As we chatted on my friend Nancy’s front porch, Nancy revealed something about her family of four that surprised me: “We have enough money.”
That wasn’t something I was used to hearing folks say. It seemed like something more appropriate to whisper. In fact, I suspect that more of the people I know would confess to tax evasion or marital infidelity than would admit, in front of others, that they have enough resources.
As I drove home from Nancy’s house, I continued to noodle on her absurd confession.
Although Nancy and I have different income levels, her announcement reminded me that I also have enough. My children and I have a comfortable home, running water, indoor plumbing, clothing for every season, and food on the table each day. Though I do have a few friends whose income is not enough to house and feed their families, the daily needs of most folks I know are being met—even if making it from paycheck to paycheck is a struggle.
So why, I began to wonder, should it seem scandalous to hear an admission of sufficiency? Why would something so benign feel so scary?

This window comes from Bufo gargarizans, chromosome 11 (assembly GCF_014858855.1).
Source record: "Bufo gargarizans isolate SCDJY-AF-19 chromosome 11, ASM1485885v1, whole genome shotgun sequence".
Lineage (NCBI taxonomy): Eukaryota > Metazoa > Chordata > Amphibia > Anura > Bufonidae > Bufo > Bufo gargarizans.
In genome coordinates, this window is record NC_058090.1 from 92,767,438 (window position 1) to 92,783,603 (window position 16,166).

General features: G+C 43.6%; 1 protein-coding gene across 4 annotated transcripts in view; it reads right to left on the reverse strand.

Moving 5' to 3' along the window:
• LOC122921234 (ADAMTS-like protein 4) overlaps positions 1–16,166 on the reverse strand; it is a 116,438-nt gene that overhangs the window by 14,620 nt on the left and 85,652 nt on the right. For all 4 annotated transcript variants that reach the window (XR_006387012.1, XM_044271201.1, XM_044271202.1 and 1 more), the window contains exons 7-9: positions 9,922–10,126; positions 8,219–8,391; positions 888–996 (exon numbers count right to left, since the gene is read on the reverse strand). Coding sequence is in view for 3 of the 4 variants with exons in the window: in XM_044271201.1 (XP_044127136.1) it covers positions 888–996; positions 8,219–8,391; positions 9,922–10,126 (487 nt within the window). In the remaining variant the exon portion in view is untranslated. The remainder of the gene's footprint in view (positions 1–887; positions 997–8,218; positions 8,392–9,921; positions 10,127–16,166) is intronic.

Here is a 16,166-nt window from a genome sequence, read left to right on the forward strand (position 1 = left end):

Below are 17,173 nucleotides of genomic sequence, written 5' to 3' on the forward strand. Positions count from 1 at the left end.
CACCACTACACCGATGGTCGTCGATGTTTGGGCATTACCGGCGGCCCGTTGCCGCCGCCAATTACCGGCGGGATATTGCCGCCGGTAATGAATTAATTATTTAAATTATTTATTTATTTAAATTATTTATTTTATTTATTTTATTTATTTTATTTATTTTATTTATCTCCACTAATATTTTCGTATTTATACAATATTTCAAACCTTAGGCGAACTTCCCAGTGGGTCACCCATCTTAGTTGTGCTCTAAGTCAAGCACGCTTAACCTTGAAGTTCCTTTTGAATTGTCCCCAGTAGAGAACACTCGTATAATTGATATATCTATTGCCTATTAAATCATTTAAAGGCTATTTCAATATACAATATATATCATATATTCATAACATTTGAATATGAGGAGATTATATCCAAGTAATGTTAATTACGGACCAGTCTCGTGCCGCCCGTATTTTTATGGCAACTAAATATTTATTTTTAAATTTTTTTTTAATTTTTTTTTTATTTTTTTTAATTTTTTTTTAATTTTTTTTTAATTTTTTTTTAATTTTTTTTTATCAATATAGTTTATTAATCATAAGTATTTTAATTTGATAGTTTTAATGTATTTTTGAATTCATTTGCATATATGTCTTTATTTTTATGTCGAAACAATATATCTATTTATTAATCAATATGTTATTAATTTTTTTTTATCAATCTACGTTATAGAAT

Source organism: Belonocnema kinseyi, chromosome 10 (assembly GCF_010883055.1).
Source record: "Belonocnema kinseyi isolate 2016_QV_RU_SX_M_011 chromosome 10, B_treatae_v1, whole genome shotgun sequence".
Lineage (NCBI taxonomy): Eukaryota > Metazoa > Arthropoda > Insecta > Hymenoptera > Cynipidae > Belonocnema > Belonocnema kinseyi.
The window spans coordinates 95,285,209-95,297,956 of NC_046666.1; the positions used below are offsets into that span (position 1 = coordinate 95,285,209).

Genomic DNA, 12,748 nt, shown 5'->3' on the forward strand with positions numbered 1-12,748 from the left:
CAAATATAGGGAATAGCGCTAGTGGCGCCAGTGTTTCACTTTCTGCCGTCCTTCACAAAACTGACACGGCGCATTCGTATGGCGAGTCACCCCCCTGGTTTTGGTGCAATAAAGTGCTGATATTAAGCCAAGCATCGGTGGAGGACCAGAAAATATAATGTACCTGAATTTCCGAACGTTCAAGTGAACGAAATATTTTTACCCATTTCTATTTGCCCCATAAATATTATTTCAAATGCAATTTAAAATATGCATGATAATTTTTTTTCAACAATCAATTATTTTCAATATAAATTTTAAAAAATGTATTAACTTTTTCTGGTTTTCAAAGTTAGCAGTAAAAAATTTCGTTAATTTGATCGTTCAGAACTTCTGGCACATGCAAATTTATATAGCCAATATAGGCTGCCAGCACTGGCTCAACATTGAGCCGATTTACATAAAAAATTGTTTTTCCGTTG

An Alarming Thought
Maybe, I mused, if we were to admit we have all we need, we’d realize we really don’t need to keep gunning to earn more money.
Maybe if we were to admit we have all we need, we’d be forced to acknowledge a heavenly provider who is good.
Maybe, if we were to admit we have all we need, we’d also have to admit that we don’t need to acquire more.
Maybe, if we were to admit we have all we need, we’d realize that God intends to provide for other people by means of our “more than enough.”
It became clear why I’ve never heard anyone other than Nancy say they have enough. It’s a scary thing to admit because it threatens to require something of us. So we conceal—or at least don’t verbalize—the evident reality.
Bombarded by Messaging
Daily we’re bombarded by voices promising we’ll be satisfied only if we acquire more. Jay Walker-Smith, president of the marketing firm Yankelovich, says that we can be exposed to as many as 5,000 ads a day. Without ceasing, the voice that lies torments, You don’t have enough. You’ll never have enough. You need more. You deserve more.
The voice insists that happiness is found in the consumption of stuff—of food, entertainment, substances. Even though we know better, this voice is persuasive.